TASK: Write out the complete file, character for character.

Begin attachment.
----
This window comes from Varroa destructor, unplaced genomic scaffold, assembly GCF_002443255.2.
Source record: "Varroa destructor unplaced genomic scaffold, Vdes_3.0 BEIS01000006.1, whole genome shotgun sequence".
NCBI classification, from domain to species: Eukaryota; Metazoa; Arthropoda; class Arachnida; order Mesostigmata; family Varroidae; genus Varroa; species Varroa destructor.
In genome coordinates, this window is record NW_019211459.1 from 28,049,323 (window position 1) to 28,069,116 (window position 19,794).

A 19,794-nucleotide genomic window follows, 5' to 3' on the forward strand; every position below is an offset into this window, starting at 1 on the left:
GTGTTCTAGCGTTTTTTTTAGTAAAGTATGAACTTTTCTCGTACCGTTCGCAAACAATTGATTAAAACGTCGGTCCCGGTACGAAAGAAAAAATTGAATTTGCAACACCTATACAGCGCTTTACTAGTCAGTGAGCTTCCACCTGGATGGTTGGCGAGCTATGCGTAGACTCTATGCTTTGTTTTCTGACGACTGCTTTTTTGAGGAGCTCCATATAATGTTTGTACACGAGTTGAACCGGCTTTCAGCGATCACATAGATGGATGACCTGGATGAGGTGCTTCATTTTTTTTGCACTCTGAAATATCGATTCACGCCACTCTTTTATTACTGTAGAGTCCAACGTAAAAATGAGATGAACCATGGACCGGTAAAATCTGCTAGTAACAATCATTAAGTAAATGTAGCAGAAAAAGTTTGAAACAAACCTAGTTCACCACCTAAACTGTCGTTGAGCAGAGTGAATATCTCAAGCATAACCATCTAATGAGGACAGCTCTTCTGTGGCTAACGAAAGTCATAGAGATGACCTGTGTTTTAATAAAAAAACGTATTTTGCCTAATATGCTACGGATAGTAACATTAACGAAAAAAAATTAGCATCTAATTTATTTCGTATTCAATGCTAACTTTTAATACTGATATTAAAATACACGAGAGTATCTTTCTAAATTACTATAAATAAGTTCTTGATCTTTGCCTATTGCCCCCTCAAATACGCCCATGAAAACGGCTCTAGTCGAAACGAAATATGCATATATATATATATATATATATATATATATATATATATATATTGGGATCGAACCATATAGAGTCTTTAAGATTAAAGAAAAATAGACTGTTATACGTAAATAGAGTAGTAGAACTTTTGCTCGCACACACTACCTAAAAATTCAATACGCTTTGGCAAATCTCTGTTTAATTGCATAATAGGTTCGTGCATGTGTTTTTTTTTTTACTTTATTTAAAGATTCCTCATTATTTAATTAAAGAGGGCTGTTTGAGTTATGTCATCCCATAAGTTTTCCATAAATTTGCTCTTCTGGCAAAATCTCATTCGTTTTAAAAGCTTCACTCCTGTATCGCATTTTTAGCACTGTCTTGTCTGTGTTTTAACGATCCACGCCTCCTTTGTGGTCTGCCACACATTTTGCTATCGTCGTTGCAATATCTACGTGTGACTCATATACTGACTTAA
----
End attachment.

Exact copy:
This window comes from Varroa destructor, unplaced genomic scaffold, assembly GCF_002443255.2.
Source record: "Varroa destructor unplaced genomic scaffold, Vdes_3.0 BEIS01000006.1, whole genome shotgun sequence".
NCBI classification, from domain to species: Eukaryota; Metazoa; Arthropoda; class Arachnida; order Mesostigmata; family Varroidae; genus Varroa; species Varroa destructor.
In genome coordinates, this window is record NW_019211459.1 from 28,049,323 (window position 1) to 28,069,116 (window position 19,794).

A 19,794-nucleotide genomic window follows, 5' to 3' on the forward strand; every position below is an offset into this window, starting at 1 on the left:
GTGTTCTAGCGTTTTTTTTAGTAAAGTATGAACTTTTCTCGTACCGTTCGCAAACAATTGATTAAAACGTCGGTCCCGGTACGAAAGAAAAAATTGAATTTGCAACACCTATACAGCGCTTTACTAGTCAGTGAGCTTCCACCTGGATGGTTGGCGAGCTATGCGTAGACTCTATGCTTTGTTTTCTGACGACTGCTTTTTTGAGGAGCTCCATATAATGTTTGTACACGAGTTGAACCGGCTTTCAGCGATCACATAGATGGATGACCTGGATGAGGTGCTTCATTTTTTTTGCACTCTGAAATATCGATTCACGCCACTCTTTTATTACTGTAGAGTCCAACGTAAAAATGAGATGAACCATGGACCGGTAAAATCTGCTAGTAACAATCATTAAGTAAATGTAGCAGAAAAAGTTTGAAACAAACCTAGTTCACCACCTAAACTGTCGTTGAGCAGAGTGAATATCTCAAGCATAACCATCTAATGAGGACAGCTCTTCTGTGGCTAACGAAAGTCATAGAGATGACCTGTGTTTTAATAAAAAAACGTATTTTGCCTAATATGCTACGGATAGTAACATTAACGAAAAAAAATTAGCATCTAATTTATTTCGTATTCAATGCTAACTTTTAATACTGATATTAAAATACACGAGAGTATCTTTCTAAATTACTATAAATAAGTTCTTGATCTTTGCCTATTGCCCCCTCAAATACGCCCATGAAAACGGCTCTAGTCGAAACGAAATATGCATATATATATATATATATATATATATATATATATATATATATTGGGATCGAACCATATAGAGTCTTTAAGATTAAAGAAAAATAGACTGTTATACGTAAATAGAGTAGTAGAACTTTTGCTCGCACACACTACCTAAAAATTCAATACGCTTTGGCAAATCTCTGTTTAATTGCATAATAGGTTCGTGCATGTGTTTTTTTTTTTACTTTATTTAAAGATTCCTCATTATTTAATTAAAGAGGGCTGTTTGAGTTATGTCATCCCATAAGTTTTCCATAAATTTGCTCTTCTGGCAAAATCTCATTCGTTTTAAAAGCTTCACTCCTGTATCGCATTTTTAGCACTGTCTTGTCTGTGTTTTAACGATCCACGCCTCCTTTGTGGTCTGCCACACATTTTGCTATCGTCGTTGCAATATCTACGTGTGACTCATATACTGACTTAA